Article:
DALLAS (Reuters) - U.S. President Barack Obama signed a disaster declaration late on Friday for areas in Texas hammered by severe weather that killed at least 21 people, caused massive flooding and prompted evacuations this week.
Storms that battered North Texas on Thursday and Friday added more runoff to swollen rivers and prompted hundreds of calls for help in Dallas, where some areas saw up to seven inches (17.8 cm) of rain.
“Communities across the State of Texas have experienced devastating destruction, injury and – most tragically – loss of life due to the major and unceasing severe weather system that has been impacting our state for weeks,” said Governor Greg Abbott, who has declared 70 counties disaster areas.
The presidential declaration frees up federal funds to help rebuild. No estimate has been given for the damage in Texas, which has a $1.4 trillion-a-year economy and is the biggest domestic energy provider.
Near Dallas on Friday, thousands of cars were trapped for about six hours on a suburban freeway blocked by floodwaters. The Red Cross distributed Girl Scout cookies and water to stranded motorists.
“I feel like I am on an island and nobody cares,” Vanessa Paterson, who was on the highway with her 6-month-old son, told TV station WFAA.
The National Weather Service issued a flash flood watch from Central Texas into Missouri, with the additional rain tipping off a new round of flooding.
Dallas officials advised people to go home early and stay off streets that have seen more water than they can handle.
“This would be a great night to stay home, watch a movie and cook some popcorn,” Dallas Police Deputy Chief Scott Walton told a news conference.
The mayor of Wharton, about 60 miles (100 km) southwest of Houston, issued a mandatory evacuation order for about 900 people living near the Colorado River, which began flooding into the city on Thursday and has been rising steadily since.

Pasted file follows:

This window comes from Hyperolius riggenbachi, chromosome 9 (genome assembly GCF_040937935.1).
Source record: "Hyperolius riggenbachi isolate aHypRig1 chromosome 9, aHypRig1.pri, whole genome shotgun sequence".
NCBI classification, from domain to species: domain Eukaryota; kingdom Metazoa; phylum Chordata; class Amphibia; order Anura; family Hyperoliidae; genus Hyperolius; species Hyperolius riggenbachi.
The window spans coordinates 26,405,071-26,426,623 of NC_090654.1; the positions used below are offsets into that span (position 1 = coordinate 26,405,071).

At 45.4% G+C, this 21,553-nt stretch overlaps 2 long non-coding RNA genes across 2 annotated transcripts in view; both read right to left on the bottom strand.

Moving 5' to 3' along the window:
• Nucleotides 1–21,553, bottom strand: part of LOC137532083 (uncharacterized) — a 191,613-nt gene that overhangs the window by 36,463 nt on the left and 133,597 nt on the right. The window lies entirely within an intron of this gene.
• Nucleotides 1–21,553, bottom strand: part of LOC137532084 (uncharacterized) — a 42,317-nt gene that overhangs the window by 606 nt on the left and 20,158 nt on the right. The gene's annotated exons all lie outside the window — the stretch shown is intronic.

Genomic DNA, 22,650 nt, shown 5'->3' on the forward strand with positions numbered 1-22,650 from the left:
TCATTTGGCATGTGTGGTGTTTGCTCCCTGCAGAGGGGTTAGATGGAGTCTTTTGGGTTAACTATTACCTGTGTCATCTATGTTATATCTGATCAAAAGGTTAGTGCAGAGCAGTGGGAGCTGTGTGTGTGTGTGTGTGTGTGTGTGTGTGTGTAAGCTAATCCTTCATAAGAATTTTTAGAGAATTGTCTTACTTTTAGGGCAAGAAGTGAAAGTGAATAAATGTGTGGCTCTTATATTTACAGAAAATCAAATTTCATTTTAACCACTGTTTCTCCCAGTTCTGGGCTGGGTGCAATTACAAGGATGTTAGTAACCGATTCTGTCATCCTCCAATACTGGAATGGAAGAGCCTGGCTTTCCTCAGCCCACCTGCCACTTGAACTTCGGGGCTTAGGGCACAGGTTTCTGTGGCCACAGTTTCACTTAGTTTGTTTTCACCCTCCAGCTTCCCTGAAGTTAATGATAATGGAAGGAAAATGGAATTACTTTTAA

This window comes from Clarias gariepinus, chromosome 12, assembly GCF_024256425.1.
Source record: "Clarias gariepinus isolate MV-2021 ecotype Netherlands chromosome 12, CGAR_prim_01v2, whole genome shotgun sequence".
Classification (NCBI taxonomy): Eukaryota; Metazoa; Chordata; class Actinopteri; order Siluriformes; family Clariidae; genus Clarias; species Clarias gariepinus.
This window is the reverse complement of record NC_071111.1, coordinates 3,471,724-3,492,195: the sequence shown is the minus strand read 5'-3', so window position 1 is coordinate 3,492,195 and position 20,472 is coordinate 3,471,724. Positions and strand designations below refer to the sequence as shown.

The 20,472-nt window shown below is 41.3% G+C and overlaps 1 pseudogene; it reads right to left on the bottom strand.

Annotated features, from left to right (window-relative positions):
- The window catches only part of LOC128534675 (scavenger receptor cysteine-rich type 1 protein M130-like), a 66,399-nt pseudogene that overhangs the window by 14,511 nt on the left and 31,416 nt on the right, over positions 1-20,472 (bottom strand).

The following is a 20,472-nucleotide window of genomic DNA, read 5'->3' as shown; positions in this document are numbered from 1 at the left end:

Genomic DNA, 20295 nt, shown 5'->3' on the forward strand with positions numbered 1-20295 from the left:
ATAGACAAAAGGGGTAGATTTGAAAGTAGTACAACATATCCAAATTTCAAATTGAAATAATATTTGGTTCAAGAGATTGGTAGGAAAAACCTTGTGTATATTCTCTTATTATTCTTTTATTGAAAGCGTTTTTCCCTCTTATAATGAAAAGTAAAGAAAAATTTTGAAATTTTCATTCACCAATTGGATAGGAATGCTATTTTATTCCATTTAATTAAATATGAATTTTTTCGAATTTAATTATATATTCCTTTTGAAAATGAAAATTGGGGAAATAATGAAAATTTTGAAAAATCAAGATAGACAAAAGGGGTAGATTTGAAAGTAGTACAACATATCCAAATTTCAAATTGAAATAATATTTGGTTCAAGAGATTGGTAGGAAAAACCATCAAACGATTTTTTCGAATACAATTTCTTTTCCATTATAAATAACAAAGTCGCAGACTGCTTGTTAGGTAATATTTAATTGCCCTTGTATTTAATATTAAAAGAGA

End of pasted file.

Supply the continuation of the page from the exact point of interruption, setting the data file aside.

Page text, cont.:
The nearby city of Rosenberg also ordered about 150 residents living near the Brazos River to evacuate by Friday night.
Hundreds of Texans are set to spend the night in shelters after this week’s floods turned streets into rivers, ripped homes off their foundations and swept over thousands of vehicles.
The rushing water trapped people in cars and houses. One Dallas-area police officer had to be plucked to safety by a helicopter.
The rainfall for May across the state has already set a new record and more storms were forecast for Texas over the weekend.
The Brazos River, which began overflowing its banks on Wednesday in Parker County about 30 miles (50 km) west of Fort Worth, is expected to see another surge due to recent rains.
“This situation will get worse before it gets better,” said Parker County Emergency Management Coordinator George Teague.
Writing by Jon Herskovitz in Austin, Texas; Reporting by Lisa Maria Garza in Dallas and Jim Forsyth in San Antonio; Additional reporting by Marice Richter in Dallas, Heide Brandes in Oklahoma City and Curtis Skinner in San Francisco; Editing by Sandra Maler and Pravin Char